This process of critical reflection emphasizes that we not only consider new information but also give attention to our own assumptions, including how those assumptions need to be questioned. According to Stephen Brookfield, “Someone who thinks critically can identify assumptions behind thinking and actions, check assumptions for accuracy and validity, view ideas and actions from multiple perspectives, and take informed action.”13 This is hard work and requires that we engage the process at both the personal and group level. A leader has the work of shaping an environment in which this process can be engaged—all focused on God’s current initiatives and our (perhaps stumbling) steps as believing practitioners.14
PRACTICES OF ACTION-REFLECTION
The disruptions that Carol and James faced called them to a participatory process that brought leaders and members into new, thoughtful, prayerful steps of research, study, storytelling, discernment, and experiments. In addition to expanding their descriptions of their current situations (step one), they created teams that pursued different aspects of research (step two). Some of this was online work, but they both learned that as participants walked their neighborhoods, asking God to guide their conversations and awareness, they were drawn repeatedly into life-on-life encounters and saw how God was already at work in the lives of their neighbors. (This shows the overlap between steps two and four.) Each time their discernment teams gathered they spent time in Scripture, looking for how the Spirit would help them see connections between biblical texts and their own experiences (step three).15 Our church traditions also have resources in theology and history that can be brought into the group reflections.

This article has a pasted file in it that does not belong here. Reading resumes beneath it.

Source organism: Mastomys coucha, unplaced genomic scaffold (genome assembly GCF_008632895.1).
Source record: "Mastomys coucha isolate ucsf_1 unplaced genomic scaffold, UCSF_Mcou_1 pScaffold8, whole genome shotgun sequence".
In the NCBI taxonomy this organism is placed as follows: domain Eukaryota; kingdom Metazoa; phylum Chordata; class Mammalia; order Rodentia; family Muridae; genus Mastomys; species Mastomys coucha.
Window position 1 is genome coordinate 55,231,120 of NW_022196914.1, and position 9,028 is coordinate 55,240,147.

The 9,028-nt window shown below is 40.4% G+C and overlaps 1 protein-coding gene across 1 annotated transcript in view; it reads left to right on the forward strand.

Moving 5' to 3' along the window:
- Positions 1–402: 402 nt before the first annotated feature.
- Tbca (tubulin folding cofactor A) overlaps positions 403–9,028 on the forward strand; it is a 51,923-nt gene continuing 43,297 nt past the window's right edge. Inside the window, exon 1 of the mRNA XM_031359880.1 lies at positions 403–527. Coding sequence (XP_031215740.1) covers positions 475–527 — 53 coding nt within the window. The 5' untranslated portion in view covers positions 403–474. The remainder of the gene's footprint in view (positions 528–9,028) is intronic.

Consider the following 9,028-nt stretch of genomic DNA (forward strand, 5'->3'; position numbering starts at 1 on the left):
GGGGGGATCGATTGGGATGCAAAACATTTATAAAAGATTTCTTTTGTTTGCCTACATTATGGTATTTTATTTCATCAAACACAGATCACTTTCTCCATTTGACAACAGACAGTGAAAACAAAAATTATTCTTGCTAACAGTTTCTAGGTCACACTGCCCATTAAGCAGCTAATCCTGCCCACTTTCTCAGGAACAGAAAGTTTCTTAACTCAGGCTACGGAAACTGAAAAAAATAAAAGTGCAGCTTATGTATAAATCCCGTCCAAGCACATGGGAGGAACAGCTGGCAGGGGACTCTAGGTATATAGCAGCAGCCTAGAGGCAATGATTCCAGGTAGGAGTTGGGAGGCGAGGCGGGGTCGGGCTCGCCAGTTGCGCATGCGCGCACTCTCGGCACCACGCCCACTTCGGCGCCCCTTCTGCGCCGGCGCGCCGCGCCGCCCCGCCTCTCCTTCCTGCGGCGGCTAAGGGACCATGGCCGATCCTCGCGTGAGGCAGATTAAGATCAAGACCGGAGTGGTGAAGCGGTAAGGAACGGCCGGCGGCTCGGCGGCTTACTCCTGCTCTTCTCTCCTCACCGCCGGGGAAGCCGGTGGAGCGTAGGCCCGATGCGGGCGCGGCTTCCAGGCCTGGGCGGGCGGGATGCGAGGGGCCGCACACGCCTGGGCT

Often, if the process includes learning from neighbors, step five will already have been engaged because participants needed to take steps into the neighborhood as part of their learning. Step five is about drawing together what is being learned and imagined. The goal is not a master plan but experimental next steps. Various prayer disciplines—listening prayer, prayer walks, guided meditations— can strengthen the group’s muscles for being aware of God’s more direct guidance. Sometimes this is about recall and reflection: revisiting experiences in the community or being reminded of a biblical text. Some participants may realize they need to face their own hesitations about comfort or schedules or even about whether some new learning will feel too challenging for the church. These next steps—what Ray Anderson called “experimental probes”16—make further discernment more likely because the group continues to explore God’s initiatives beyond their previous boundaries of awareness.
Sometimes disruptions require some immediate steps, but whenever possible, thoughtful and even rigorous reflection will make it more likely that the situation’s opportunities are realized. Disruptions bring loss, meaning that those who experience the interruption will experience wounds; leaders and other participants need to recognize and attend to those wounds as part of the process.
Our cultural norms emphasize strategic plans, the priority of consumer preferences, and the pastor as manager or innovator. Practical theology gives us an alternate, collaborative, spiritual mode of engaging our circumstances and contexts. Because the center of practical theology is to discern God’s presence and activities in the current situation, a fostering of awareness,17 critical reflection on assumptions, broadening of sources, careful listening, nurturing of imagination, and prayerful experiments will make faithful actions more likely. Disruptions, whatever their source, can remind us of the privilege and the work we have as those called to participate with God in God’s love for our neighbors and for us.